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  • REVIEW ARTICLE

    Rare Earths and the Balance Problem: How to Deal with Changing Markets?

    Koen Binnemans1 • Peter Tom Jones2 • Torsten Müller3 • Lourdes Yurramendi4

    Published online: 9 February 2018 � The Author(s) 2018. This article is an open access publication

    Abstract The balance between the market demand and the natural abundance of the rare-earth elements (REEs) in ores, often

    referred to as the Balance Problem (or the Balancing Problem), is a major issue for REE suppliers. The ideal situation is a

    perfect match between the market demand for and the production of REEs, so that there are no surpluses of any of the

    REEs. This means that the rare-earth industry must find new uses for REEs that are available in excess and search for

    substitutes for REEs that have either limited availability or are high in demand. We present an overview of the trends in the

    applications for the different REEs and show that the demand for REEs for use in magnets, catalysts, and alloys is still

    increasing, while the application of REEs in polishing agents, glass, and ceramics are stable. On the other hand, the use of

    REEs in nickel–metal-hydride (NiMH) batteries and lamp phosphors is decreasing. These changes in the REE market have

    an influence on the Balance Problem, because the REEs that can be recycled from fluorescent lamps, cathode-ray tubes

    (CRTs), and NiMH batteries have to be at least partly reused in other applications. Magnesium and aluminum alloys offer

    an opportunity to mitigate the Balance Problem caused by these changes in the REE market. This is illustrated for REEs

    that can be recycled from fluorescent-lamp phosphor waste, CRT phosphors, and NiMH batteries. At present, five REEs

    (Nd, Eu, Tb, Dy, and Y) are being considered as very critical by Europe, the United States, and Japan, but we forecast that

    in the medium term, only neodymium will remain a critical REE. This paper discusses the relationship between criticality

    and the Balance Problem and shows how this relationship influences the market for specific REEs.

    Keywords Aluminum alloys � Lanthanides � Magnesium alloys � Rare earths � Recycling � Urban mining

    Introduction

    The rare-earth elements (REEs) are a group of 17 ele-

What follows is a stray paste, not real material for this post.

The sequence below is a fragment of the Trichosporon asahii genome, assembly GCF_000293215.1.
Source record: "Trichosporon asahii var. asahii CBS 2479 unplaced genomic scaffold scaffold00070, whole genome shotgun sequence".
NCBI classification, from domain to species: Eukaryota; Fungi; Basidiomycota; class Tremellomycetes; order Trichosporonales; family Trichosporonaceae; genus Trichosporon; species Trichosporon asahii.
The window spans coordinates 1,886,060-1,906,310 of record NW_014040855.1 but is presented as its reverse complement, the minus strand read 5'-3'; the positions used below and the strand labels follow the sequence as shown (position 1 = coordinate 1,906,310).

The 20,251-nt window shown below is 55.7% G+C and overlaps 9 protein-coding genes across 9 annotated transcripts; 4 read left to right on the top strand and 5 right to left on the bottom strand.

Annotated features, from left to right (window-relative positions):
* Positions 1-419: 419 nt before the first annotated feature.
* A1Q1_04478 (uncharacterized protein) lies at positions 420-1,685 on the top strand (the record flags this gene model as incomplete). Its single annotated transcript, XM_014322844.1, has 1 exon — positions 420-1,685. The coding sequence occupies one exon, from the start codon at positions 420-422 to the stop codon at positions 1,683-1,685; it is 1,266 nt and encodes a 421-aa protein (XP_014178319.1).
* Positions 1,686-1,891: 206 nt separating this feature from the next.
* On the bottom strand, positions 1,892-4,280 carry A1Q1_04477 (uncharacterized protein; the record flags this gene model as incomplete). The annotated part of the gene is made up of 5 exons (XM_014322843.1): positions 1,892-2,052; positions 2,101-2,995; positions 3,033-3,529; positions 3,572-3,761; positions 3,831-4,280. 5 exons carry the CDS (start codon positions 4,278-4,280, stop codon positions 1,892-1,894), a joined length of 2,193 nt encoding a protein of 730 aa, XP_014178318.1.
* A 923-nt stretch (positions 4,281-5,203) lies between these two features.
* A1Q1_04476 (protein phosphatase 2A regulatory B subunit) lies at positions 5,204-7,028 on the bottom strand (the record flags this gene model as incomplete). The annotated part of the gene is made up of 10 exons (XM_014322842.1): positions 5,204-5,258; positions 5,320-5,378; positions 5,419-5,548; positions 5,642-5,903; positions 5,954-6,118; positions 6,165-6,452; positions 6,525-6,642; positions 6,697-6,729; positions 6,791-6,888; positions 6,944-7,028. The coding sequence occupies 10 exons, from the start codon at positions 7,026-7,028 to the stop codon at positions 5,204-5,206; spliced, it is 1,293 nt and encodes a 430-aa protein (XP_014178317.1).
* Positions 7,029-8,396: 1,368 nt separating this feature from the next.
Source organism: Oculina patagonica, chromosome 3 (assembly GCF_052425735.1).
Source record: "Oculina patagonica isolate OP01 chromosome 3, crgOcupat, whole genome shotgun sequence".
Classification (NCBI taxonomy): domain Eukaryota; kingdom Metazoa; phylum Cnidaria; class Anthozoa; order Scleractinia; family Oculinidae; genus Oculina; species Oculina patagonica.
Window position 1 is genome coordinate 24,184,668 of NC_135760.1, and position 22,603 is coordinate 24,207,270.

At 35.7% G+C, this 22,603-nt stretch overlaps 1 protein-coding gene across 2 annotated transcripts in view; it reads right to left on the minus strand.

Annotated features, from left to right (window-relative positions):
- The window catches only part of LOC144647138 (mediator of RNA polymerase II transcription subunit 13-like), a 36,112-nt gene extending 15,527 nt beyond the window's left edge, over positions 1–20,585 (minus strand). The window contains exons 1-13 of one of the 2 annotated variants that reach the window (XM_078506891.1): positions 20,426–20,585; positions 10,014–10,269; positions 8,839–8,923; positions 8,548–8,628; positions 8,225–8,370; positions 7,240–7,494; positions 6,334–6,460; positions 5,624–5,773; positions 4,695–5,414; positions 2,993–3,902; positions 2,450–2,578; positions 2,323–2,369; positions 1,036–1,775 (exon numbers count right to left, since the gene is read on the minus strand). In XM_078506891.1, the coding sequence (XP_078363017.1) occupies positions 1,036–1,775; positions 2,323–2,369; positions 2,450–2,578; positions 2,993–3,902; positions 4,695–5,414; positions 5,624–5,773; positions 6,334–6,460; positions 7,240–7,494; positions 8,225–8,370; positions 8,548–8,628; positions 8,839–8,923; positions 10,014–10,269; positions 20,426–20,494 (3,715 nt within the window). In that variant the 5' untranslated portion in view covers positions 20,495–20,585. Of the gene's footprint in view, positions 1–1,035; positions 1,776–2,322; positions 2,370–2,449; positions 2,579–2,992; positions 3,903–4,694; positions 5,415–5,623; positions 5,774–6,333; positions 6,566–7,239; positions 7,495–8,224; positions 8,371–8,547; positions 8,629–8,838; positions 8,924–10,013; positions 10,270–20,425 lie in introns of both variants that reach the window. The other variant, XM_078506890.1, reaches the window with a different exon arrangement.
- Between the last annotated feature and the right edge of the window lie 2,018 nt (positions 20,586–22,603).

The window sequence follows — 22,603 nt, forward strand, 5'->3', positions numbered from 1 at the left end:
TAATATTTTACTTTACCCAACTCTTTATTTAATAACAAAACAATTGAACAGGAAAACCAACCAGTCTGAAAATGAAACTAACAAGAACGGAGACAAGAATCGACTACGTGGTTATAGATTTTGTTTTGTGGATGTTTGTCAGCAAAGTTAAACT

ments: lanthanum (La), cerium (Ce), praseodymium (Pr),

    neodymium (Nd), promethium (Pm), samarium (Sm),

    europium (Eu), gadolinium (Gd), terbium (Tb), dysprosium

    (Dy), holmium (Ho), erbium (Er), thulium (Tm), ytterbium

    (Yb), lutetium (Lu), yttrium (Y), and scandium (Sc). The

    group of elements from lanthanum to lutetium (elements

    with atomic number from 57 to 71) is known as the lan-

    thanides. It is common practice to divide the REEs in two

    groups: the light rare-earth elements (LREEs) and the

    heavy rare-earth elements (HREEs). However, there are

    different definitions for these groups. According to the

    IUPAC classification, the elements from La to Eu are the

    LREEs, and the elements from Gd to Lu and Y are the

    HREEs. In Europe, the LREEs are often defined as the

    elements from La to Sm, and the HREEs the elements, Eu

    to Lu and Y, whereas in China, Sm is considered as a

    The contributing editor for this article was Bernd Friedrich.

    & Koen Binnemans Koen.Binnemans@kuleuven.be

    1 Department of Chemistry, KU Leuven, Celestijnenlaan 200F,

    P.O. Box 2404, 3001 Heverlee, Belgium

    2 Department of Materials Engineering, KU Leuven,

    Kasteelpark Arenberg 44, P.O. Box 2450, 3001 Heverlee,

    Belgium

    3 Fraunhofer Institute for Chemical Technology (ICT), Joseph-

    von-Fraunhofer Strasse 7, 76327 Pfinztal, Germany

    4 TECNALIA, Parque Tecnológico de San Sebastián,

    Mikeletegi Pasealekua 2, 20009 Donostia-San Sebastián,

    Gipuzkoa, Spain

    123

    Journal of Sustainable Metallurgy (2018) 4:126–146 https://doi.org/10.1007/s40831-018-0162-8(0123456789().,-volV)(0123456789().,-volV)

    http://orcid.org/0000-0003-4768-3606 http://crossmark.crossref.org/dialog/?doi=10.1007/s40831-018-0162-8&domain=pdf http://crossmark.crossref.org/dialog/?doi=10.1007/s40831-018-0162-8&domain=pdf https://doi.org/10.1007/s40831-018-0162-8

  • HREE. Hence, there is no agreement among the definition

    of LREEs and HREEs. On the other hand, it is common

    practice not to describe scandium as one of the REEs and to

    therefore treat this element separately.

    The global annual production of REEs is typically

    expressed in tons of rare-earth oxides (REOs). At present,

    the estimated annual total for the production of REOs is

    about 130,000–140,000 tons, but accurate numbers are